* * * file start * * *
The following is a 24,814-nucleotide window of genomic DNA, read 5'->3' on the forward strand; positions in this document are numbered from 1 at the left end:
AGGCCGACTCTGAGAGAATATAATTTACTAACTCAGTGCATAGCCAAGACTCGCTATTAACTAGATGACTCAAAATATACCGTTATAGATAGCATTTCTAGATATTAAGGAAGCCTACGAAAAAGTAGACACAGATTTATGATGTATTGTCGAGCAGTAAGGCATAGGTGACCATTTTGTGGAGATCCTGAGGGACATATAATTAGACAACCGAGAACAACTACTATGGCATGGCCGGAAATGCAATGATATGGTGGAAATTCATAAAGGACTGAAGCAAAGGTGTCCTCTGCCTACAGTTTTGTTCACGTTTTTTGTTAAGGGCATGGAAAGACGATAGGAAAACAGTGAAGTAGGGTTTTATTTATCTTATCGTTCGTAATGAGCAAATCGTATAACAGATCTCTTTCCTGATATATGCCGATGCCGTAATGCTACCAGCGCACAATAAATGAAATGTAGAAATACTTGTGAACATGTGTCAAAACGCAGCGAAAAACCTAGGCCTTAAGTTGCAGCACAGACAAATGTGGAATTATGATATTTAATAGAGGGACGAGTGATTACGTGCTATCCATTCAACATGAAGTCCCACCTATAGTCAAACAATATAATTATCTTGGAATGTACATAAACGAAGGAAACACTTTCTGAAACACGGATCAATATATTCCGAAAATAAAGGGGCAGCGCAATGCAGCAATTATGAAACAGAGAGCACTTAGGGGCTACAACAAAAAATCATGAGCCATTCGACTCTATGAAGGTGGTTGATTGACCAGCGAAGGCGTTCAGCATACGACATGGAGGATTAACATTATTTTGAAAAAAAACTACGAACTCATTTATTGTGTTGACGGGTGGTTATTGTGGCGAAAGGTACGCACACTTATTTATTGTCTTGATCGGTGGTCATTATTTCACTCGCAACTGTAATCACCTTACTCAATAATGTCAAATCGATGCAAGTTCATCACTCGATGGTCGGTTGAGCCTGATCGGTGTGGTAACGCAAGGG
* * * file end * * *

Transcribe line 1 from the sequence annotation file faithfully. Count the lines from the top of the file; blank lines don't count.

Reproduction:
The following is a 24,814-nucleotide window of genomic DNA, read 5'->3' on the forward strand; positions in this document are numbered from 1 at the left end: